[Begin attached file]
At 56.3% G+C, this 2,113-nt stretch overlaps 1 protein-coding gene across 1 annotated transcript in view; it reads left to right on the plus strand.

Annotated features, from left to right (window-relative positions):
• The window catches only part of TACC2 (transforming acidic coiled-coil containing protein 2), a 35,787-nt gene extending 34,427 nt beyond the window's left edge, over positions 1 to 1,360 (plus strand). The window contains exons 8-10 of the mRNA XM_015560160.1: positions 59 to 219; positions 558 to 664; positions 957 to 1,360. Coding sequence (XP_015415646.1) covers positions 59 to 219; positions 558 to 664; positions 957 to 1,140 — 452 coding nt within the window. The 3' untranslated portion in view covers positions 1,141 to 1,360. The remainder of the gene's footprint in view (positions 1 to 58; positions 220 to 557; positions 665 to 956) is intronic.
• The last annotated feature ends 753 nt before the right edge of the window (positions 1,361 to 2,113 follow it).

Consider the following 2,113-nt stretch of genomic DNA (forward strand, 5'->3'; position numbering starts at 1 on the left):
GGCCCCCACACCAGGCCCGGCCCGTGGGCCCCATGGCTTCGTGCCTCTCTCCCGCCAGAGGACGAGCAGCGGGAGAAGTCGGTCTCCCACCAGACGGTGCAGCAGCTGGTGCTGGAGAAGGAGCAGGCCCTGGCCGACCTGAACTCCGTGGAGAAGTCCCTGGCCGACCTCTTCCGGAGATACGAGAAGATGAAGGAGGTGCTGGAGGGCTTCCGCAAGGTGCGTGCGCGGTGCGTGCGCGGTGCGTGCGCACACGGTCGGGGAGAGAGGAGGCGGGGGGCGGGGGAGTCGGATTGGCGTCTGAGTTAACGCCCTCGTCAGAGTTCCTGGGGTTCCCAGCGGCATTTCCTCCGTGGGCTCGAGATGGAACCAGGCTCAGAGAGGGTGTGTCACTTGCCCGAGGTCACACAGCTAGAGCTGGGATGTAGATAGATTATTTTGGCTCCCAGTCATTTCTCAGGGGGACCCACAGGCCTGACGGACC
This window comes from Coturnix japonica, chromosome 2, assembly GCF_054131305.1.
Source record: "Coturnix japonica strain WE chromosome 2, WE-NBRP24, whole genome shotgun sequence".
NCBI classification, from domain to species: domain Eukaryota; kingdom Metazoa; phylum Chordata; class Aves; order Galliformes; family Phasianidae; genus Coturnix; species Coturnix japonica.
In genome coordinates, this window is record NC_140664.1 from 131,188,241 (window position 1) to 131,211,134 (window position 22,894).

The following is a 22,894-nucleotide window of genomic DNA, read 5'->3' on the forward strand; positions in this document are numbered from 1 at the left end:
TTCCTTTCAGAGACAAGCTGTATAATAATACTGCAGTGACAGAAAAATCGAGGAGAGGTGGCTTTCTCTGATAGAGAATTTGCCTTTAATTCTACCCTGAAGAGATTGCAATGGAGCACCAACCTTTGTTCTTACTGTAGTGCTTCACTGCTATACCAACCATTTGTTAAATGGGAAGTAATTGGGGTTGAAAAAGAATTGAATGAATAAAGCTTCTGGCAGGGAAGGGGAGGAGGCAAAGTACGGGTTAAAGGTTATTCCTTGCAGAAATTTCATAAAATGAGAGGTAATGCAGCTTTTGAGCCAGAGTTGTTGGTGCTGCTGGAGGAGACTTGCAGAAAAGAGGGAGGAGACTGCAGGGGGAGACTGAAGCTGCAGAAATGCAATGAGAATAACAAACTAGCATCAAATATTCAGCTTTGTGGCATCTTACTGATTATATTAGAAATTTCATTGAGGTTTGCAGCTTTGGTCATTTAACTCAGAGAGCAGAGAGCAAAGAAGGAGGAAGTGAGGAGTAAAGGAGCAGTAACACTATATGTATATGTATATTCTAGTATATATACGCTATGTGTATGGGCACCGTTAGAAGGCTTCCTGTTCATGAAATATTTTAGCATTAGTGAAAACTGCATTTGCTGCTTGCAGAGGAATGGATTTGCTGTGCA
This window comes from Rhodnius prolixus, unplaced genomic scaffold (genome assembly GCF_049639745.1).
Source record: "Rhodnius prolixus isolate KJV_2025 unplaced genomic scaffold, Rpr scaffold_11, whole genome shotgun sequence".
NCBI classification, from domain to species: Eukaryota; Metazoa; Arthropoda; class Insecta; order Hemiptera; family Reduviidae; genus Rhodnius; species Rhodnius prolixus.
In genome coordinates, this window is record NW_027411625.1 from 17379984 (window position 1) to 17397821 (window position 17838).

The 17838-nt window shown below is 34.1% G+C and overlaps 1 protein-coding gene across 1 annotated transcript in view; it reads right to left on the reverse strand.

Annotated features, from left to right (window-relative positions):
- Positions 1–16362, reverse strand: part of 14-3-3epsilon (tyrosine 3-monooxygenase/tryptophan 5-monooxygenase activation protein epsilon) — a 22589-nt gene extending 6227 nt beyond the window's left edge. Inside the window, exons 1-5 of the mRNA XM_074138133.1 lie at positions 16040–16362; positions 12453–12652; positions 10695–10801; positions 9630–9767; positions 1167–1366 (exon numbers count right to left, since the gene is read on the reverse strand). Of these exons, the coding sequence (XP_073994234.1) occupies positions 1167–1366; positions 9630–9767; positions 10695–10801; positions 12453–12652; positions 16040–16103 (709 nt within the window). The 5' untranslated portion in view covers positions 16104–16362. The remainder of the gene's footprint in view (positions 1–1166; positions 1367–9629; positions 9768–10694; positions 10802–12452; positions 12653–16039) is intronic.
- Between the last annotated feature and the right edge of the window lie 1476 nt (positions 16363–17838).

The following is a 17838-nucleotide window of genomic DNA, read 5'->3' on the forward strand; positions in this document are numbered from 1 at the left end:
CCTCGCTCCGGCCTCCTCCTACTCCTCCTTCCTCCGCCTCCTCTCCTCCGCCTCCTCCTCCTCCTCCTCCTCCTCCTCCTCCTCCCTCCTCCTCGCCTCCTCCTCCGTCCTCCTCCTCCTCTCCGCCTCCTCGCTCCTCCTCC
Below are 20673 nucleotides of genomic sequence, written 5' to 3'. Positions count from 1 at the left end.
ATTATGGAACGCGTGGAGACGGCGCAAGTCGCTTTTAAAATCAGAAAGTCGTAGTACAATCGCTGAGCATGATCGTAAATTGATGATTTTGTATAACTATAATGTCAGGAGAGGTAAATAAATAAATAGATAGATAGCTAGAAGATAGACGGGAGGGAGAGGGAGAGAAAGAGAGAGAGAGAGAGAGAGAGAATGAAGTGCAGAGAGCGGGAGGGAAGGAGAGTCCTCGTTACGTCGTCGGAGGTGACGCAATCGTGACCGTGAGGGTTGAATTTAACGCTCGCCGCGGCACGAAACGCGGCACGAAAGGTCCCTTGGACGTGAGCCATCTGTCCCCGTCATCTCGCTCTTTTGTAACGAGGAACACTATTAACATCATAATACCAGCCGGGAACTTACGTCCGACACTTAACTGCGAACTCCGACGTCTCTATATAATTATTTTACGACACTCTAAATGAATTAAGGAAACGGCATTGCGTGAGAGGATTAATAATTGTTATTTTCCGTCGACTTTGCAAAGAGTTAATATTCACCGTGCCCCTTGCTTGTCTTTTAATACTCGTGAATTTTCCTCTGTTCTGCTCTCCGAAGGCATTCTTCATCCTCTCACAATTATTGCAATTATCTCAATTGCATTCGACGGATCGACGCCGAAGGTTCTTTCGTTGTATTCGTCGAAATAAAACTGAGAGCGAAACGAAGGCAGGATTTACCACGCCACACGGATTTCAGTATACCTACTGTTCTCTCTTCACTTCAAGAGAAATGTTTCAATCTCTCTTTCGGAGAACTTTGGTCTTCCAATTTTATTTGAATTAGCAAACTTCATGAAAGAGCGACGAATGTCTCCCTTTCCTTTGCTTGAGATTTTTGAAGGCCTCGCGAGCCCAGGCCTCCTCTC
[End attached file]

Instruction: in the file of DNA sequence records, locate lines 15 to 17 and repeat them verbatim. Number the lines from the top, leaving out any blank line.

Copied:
NCBI classification, from domain to species: Eukaryota; Metazoa; Arthropoda; class Insecta; order Hemiptera; family Reduviidae; genus Rhodnius; species Rhodnius prolixus.
In genome coordinates, this window is record NW_027411625.1 from 17379984 (window position 1) to 17397821 (window position 17838).

The 17838-nt window shown below is 34.1% G+C and overlaps 1 protein-coding gene across 1 annotated transcript in view; it reads right to left on the reverse strand.